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Automatic Text Complexity Evaluation (ATE) is a research field that aims at creating new methodologies to make autonomous the process of the text complexity evaluation, that is the study of the text-linguistic features (e.g., lexical, syntactical, morphological) to measure the grade of comprehensibility of a text. ATE can affect positively several different contexts such as Finance, Health, and Education. Moreover, it can support the research on Automatic Text Simplification (ATS), a research area that deals with the study of new methods for transforming a text by changing its lexicon and structure to meet specific reader needs. In this paper, we illustrate an ATE approach named DeepEva, a Deep Learning based system capable of classifying both Italian and English sentences on the basis of their complexity. The system exploits the Treetagger annotation tool, two Long Short Term Memory (LSTM) neural unit layers, and a fully connected one. The last layer outputs the probability of a sentence belonging to the easy or complex class. The experimental results show the effectiveness of the approach for both languages, compared with several baselines such as Support Vector Machine, Gradient Boosting, and Random Forest.
... Recent important research is still concerned with process maturity, but CMM(I) is combined with DevOps and agile approaches [35][36][37]. • Metric-based software maintenance: Most cited papers related to this theme were published in the period 1993-2010 and are concerned with object-oriented metrics to predict maintainability [38], metrics-based refactoring [39], predicting faults [40] and code readability metrics [41]. Recent impactful papers deal with technical debt [42], code smells and refactoring [43] and test smells [44]. ...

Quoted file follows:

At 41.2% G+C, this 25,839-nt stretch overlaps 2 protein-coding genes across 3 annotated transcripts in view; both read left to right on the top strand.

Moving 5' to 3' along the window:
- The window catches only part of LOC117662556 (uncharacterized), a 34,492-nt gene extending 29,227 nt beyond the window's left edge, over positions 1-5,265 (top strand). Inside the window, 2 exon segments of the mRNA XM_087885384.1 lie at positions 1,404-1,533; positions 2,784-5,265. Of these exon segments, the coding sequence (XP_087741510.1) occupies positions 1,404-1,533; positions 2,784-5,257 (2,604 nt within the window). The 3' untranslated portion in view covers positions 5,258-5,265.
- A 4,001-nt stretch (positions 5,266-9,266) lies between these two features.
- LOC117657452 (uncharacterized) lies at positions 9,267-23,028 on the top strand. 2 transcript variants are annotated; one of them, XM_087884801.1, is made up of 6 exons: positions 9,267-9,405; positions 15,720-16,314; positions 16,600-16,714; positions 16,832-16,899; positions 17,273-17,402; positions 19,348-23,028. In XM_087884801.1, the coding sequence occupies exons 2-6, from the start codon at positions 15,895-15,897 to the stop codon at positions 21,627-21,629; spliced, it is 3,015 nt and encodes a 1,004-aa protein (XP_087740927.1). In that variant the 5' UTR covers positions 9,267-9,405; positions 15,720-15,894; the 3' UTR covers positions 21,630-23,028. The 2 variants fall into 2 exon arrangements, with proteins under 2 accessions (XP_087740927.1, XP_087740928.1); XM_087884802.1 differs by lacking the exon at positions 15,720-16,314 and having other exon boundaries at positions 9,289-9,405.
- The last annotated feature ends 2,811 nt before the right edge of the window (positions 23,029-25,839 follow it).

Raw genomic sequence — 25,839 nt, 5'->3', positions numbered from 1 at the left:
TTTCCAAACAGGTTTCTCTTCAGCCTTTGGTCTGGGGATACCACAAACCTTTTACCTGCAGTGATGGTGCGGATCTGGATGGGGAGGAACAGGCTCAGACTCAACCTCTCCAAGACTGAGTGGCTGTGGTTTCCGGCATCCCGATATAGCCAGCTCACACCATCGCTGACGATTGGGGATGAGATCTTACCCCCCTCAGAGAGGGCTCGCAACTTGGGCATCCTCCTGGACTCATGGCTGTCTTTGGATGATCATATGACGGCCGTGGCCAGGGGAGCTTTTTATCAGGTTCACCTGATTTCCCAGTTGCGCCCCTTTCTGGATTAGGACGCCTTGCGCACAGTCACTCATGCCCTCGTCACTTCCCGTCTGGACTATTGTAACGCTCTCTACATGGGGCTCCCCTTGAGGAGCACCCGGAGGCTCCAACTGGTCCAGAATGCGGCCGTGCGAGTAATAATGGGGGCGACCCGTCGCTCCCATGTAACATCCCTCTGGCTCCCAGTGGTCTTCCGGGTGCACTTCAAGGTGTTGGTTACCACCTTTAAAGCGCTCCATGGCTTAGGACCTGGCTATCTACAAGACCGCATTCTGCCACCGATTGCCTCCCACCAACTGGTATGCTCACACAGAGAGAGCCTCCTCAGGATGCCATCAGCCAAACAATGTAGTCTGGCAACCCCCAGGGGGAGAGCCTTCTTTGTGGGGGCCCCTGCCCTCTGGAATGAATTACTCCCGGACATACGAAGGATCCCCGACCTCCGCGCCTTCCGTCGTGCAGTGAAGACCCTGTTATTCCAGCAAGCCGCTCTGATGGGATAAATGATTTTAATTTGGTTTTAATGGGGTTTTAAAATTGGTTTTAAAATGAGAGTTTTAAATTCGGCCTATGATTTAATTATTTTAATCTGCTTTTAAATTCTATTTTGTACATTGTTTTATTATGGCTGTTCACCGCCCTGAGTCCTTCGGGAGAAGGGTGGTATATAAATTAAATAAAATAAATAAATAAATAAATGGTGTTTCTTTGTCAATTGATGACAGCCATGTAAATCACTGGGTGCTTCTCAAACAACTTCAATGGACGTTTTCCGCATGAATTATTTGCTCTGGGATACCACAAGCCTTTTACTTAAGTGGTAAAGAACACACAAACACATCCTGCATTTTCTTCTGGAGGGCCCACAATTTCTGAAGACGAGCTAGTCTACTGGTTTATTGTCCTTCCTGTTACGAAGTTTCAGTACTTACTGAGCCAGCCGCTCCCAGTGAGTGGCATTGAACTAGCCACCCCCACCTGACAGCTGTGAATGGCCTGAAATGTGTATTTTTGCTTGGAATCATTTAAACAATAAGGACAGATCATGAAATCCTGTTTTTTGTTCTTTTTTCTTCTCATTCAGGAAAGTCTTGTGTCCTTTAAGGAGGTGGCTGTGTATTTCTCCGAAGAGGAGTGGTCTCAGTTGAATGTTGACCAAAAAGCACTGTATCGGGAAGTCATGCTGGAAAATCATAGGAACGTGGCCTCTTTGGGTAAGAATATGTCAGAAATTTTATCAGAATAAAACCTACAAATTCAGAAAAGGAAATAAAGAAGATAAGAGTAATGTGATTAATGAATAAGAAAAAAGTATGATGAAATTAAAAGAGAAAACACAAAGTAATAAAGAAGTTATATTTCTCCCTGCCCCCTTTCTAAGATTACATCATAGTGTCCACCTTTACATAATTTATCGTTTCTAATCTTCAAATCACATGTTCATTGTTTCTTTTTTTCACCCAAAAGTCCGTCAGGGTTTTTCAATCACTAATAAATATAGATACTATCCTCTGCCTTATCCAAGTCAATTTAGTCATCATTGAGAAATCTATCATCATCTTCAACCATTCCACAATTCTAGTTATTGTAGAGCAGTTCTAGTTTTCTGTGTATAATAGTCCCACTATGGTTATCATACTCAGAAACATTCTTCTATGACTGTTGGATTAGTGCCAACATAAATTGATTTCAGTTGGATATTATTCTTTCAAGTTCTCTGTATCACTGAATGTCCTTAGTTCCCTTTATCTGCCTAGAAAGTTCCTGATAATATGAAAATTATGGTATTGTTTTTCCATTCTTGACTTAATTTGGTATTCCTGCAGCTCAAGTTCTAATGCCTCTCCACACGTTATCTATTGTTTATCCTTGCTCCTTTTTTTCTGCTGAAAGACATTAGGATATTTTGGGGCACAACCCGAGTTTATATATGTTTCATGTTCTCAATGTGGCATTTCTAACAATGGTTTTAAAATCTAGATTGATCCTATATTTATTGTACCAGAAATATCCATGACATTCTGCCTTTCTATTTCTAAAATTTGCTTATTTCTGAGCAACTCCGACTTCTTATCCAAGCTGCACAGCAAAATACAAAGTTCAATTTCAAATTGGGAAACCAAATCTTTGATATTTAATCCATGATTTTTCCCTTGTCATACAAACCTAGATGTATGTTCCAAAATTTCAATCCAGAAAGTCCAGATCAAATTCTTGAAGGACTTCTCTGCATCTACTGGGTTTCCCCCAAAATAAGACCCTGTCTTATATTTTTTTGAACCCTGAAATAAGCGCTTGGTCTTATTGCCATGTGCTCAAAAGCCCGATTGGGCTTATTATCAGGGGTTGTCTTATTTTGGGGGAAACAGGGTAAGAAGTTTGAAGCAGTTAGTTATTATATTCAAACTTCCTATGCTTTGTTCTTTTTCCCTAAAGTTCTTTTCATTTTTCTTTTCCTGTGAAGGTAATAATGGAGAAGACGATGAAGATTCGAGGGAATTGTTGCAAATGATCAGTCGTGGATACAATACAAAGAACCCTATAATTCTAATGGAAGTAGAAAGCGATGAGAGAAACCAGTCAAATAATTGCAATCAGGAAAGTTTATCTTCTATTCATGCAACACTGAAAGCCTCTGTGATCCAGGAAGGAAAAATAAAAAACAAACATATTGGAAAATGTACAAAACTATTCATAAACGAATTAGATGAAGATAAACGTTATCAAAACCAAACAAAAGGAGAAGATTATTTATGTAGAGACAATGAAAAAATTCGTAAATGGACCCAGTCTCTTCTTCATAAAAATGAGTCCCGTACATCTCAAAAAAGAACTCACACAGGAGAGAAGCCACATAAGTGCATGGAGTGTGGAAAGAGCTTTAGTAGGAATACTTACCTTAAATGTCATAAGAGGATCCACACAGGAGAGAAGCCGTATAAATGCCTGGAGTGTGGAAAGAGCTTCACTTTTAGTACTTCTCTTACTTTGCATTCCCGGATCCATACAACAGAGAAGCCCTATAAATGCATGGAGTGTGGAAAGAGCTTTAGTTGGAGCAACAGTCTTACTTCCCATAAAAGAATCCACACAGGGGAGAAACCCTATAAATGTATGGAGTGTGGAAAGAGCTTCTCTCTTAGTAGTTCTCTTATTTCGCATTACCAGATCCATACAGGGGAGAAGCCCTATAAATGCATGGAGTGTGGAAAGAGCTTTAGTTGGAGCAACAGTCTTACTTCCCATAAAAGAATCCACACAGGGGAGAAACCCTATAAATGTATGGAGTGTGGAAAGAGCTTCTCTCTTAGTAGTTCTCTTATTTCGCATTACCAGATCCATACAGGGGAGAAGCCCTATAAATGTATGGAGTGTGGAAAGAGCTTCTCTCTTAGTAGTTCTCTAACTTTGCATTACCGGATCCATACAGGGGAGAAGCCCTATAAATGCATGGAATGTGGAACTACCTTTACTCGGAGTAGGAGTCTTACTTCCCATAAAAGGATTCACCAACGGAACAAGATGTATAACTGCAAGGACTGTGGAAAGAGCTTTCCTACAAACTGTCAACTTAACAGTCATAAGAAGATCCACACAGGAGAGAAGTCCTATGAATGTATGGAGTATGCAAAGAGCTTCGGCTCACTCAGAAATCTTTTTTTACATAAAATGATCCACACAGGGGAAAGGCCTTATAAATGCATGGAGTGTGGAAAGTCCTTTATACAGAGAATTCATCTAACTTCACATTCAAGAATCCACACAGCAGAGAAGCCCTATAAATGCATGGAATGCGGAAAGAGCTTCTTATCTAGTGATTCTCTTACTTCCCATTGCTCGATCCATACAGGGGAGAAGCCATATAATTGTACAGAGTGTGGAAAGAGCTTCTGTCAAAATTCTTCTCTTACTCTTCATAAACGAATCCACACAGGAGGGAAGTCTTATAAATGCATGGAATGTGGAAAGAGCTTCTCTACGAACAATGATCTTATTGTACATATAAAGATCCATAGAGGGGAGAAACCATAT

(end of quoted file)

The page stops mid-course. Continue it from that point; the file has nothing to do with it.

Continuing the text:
Article
Interconnected computers and software systems have become an indispensable part of people’s lives in the period of digital transformation. Consequently, software quality research is becoming more and more critical. There have been multiple attempts to synthesise knowledge gained in software quality research; however, they were focused mainly on single aspects of software quality and did not structure the knowledge holistically. To fill this gap, we harvested software quality publications indexed in the Scopus bibliographic database. We analysed them using synthetic content analysis which is a triangulation of bibliometrics and content analysis. The search resulted in 15,468 publications. The performance bibliometric analysis showed that the production of research publications relating to software quality is currently following an exponential growth trend and that the software quality research community is growing. The most productive country was the United States, followed by China. The synthetic content analysis revealed that the published knowledge could be structured into six themes, the most important being the themes regarding software quality improvement by enhancing software engineering, advanced software testing and improved defect and fault prediction with machine learning and data mining.
... We seek participants' recommendations on tool design requirements. Besides, we offer a few tool support options (Table 7) and employ a 5-point Likert scale (i.e., [1][2][3][4][5] to estimate the participants' consent with the tool options. In particular, we ask two questions as follows. ...